US-China trade war
Get more with myNEWS
A personalised news feed of stories that matter to you
Learn more
Chinese Customs data shows that In the first six months of the marketing year, between October 2018 and March 2019, China bought just 2.7 million metric tonnes of US soybeans. Photo: AP

As US-China trade talks resume, how much demand does Beijing have for American farm goods?

  • US soybean exports have largely been replaced by those from Brazil, with the situation complicated by the impact of African swine fever
  • US trade representative Robert Lighthizer is set to lead a US team to Shanghai next week to meet with Vice-Premier Liu He and Commerce Minister Zhong Shan

With negotiators from China and the United States set to have their first face-to-face talks since May next week, the likelihood of a large Chinese purchase of American agricultural goods appears to be growing.

US President Donald Trump met with technology executives in Washington on Monday, amid expectations that he will ease the ban on US companies supplying components to Chinese telecommunications giant Huawei. Chinese officials have said that an easing of the Huawei ban was a precondition for making large purchases of US farm goods.
China’s state media reported on Sunday that Chinese firms have started making purchase enquiries to US agricultural exporters and applying for exemptions from Beijing’s tariffs. Analysts are speculating as to the scale of potential purchases, which have fallen away significantly since the trade war began in July 2018.

US Department of Agriculture (USDA) data from last week showed that China had made a 51,072 metric tonne purchase of sorghum, despite the grain being subject to a 25 per cent import tariff. This was the largest weekly purchase since April, but also came in the same week that China cancelled a 9,853 metric tonne purchase of soybeans. China’s imports of US soybeans have plummeted since the trade war began, but given the scale of its demand over recent years, soybeans are likely to be high on negotiators’ agenda.

US soybean imports plummet under trade war

Speaking to reporters in Washington on Tuesday, US Agriculture Secretary Sonny Perdue confirmed that agricultural purchases were underway.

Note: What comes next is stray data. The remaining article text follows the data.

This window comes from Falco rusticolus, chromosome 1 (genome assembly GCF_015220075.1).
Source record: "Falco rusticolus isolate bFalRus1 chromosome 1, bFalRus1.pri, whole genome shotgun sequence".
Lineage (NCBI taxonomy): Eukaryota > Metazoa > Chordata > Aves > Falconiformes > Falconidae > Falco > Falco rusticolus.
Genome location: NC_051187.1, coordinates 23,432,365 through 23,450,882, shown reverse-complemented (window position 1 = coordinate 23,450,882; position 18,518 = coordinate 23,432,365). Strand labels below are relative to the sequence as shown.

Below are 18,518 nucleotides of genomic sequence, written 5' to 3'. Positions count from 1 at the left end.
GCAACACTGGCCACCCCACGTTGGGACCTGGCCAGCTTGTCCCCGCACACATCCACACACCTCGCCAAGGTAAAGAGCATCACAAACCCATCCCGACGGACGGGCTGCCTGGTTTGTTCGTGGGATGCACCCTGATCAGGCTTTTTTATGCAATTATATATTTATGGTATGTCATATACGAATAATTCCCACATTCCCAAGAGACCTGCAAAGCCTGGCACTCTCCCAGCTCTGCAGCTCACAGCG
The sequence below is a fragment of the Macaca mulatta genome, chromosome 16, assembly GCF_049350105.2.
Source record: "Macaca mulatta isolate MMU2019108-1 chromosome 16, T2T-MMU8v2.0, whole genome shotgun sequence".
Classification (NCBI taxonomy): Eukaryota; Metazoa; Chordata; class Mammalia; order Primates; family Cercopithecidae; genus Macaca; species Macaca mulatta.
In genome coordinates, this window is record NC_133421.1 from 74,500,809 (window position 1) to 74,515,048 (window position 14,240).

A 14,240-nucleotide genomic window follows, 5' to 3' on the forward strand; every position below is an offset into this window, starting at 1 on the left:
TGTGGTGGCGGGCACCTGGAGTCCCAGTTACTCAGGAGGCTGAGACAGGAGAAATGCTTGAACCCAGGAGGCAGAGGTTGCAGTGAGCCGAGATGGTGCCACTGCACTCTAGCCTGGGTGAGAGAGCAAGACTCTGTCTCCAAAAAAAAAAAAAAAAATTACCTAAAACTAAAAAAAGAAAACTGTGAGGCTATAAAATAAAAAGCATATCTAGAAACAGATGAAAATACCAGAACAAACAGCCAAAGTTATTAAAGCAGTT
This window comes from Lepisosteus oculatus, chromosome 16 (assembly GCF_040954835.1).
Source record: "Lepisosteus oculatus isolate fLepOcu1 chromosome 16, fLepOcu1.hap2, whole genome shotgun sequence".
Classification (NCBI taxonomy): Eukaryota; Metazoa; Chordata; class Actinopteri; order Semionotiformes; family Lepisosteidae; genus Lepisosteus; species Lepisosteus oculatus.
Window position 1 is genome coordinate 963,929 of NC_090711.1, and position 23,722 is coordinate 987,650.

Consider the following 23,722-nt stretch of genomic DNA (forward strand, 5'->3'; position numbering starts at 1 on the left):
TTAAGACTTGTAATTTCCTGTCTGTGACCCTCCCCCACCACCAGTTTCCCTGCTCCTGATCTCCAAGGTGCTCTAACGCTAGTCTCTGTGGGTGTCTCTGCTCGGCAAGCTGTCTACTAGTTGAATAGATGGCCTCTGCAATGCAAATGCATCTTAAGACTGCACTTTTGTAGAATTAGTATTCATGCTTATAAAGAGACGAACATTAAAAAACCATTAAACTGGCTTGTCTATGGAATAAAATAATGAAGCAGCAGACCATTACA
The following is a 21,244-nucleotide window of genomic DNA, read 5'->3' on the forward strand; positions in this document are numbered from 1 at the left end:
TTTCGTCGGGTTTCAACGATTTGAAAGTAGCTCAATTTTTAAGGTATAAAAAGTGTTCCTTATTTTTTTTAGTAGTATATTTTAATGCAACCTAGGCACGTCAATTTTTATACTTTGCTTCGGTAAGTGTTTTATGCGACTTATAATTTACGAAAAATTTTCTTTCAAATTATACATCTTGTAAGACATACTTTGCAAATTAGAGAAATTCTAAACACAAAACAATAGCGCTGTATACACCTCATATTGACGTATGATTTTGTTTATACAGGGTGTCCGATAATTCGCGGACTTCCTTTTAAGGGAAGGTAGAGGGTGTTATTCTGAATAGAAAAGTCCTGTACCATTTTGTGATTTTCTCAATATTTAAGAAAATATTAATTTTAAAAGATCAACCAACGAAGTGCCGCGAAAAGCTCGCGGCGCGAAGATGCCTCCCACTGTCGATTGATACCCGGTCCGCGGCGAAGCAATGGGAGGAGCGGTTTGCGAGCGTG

“As you all know, there has been a 20 million metric tonne commitment on soybeans. I think the latest numbers I saw this week, I think we were up to 13.67 [million], if I recall directly,” Perdue said. “So they still have a ways to go, and that’s what the president is reminding them of as well.”

This is an improvement on the earlier part of 2019. Chinese Customs data shows that in the first six months of the marketing year, between October 2018 and March 2019, China bought just 2.7 million metric tonnes of US soybeans, around a tenth of the 24.4 million metric tonnes during the same period the previous year. Brazil, meanwhile, stepped up its exports of soybeans from 14.2 million metric tonnes to 25.7 million metric tonnes, effectively replacing US exports.

The situation is complicated by an outbreak of African swine fever, which analysts at Rabobank forecast could wipe out more than half of China’s pig herd either through culling or disease. The bank has forecast that 200 million – around half of China’s pigs – could be eliminated.

They still have a ways to go, and that’s what the president is reminding them of as well
Sonny Perdue
In part reflecting the effects of African swine fever, China’s total imports of soybeans fell 8.9 million metric tonnes – or 20 per cent – in the October to March period, from a year earlier. Rabobank grain and oilseed analyst Lief Chiang estimated that the continuous spreading of African swine fever could wipe out up to 6 per cent from the China’s soymeal demand this year. In China, 80 per cent of China’s soybean imports are crushed to make meal for feeding to livestock, including pigs.